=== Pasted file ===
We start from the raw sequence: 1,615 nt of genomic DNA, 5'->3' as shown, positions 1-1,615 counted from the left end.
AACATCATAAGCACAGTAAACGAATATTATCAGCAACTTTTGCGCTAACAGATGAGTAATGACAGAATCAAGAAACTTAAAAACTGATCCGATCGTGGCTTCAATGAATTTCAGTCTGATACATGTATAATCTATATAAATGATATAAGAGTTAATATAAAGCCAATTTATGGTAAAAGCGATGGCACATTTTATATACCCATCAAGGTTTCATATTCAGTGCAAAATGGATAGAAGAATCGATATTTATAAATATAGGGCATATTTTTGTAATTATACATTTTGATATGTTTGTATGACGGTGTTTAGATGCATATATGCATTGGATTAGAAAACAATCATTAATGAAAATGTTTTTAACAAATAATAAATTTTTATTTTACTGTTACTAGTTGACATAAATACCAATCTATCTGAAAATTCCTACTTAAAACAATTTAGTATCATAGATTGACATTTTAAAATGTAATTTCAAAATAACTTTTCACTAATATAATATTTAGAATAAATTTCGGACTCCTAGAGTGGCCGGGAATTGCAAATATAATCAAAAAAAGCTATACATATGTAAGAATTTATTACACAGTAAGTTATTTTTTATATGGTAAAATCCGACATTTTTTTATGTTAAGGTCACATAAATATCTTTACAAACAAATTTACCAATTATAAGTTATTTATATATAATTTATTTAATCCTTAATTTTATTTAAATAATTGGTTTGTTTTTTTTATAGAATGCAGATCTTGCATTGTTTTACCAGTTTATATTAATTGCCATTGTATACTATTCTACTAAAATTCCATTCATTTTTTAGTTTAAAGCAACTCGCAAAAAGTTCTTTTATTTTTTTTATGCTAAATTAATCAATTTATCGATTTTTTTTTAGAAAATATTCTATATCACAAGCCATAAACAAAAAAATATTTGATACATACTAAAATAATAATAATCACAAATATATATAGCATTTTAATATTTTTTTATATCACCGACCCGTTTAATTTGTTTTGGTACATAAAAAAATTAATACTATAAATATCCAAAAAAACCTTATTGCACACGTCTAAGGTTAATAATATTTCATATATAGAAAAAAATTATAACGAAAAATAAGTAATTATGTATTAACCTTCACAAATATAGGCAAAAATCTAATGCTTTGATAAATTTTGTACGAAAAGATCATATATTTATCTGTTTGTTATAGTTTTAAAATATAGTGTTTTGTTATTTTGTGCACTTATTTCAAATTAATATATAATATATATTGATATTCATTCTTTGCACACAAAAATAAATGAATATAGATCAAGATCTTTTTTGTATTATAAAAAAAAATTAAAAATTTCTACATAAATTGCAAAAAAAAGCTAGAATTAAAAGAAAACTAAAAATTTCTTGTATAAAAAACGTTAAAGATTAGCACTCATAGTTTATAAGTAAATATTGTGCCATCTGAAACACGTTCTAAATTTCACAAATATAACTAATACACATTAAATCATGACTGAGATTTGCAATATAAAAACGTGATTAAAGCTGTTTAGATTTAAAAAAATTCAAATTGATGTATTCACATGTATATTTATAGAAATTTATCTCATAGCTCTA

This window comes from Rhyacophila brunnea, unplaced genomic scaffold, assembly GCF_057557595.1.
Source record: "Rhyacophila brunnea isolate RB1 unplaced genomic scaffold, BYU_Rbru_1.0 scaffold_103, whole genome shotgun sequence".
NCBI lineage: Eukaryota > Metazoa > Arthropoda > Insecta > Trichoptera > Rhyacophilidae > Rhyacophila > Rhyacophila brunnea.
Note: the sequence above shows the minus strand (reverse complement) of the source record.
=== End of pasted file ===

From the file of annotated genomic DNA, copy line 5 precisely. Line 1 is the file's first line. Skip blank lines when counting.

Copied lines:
NCBI lineage: Eukaryota > Metazoa > Arthropoda > Insecta > Trichoptera > Rhyacophilidae > Rhyacophila > Rhyacophila brunnea.